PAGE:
dielectrics_lect28 - Dielectric Materials Chemistry 754...

Info iconThis preview shows page 1. Sign up to view the full content.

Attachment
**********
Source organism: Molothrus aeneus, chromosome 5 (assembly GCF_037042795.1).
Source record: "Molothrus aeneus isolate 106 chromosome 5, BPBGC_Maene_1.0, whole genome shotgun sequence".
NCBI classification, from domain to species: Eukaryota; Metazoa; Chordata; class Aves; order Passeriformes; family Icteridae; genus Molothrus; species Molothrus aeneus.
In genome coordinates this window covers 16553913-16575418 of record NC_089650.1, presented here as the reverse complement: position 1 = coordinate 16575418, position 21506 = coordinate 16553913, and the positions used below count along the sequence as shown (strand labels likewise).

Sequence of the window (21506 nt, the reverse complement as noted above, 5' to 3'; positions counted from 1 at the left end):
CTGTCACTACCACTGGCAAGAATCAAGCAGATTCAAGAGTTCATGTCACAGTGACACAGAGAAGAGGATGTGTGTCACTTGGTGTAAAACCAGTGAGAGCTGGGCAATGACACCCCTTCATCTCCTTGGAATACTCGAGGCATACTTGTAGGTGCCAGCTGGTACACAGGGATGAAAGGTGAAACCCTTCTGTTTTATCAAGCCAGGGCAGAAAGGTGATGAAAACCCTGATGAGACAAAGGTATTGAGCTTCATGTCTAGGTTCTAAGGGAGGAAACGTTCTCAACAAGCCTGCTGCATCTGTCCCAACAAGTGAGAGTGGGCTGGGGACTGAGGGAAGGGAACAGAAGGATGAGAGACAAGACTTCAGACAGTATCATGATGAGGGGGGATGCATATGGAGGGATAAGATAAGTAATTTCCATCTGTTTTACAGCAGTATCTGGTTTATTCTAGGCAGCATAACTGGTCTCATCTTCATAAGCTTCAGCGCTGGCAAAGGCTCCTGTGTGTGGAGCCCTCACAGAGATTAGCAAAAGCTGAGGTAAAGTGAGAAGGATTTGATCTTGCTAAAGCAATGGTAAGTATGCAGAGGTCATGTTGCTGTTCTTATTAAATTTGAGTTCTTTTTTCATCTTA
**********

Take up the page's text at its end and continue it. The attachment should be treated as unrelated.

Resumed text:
View Full Document Right Arrow Icon
This is the end of the preview. Sign up to access the rest of the document.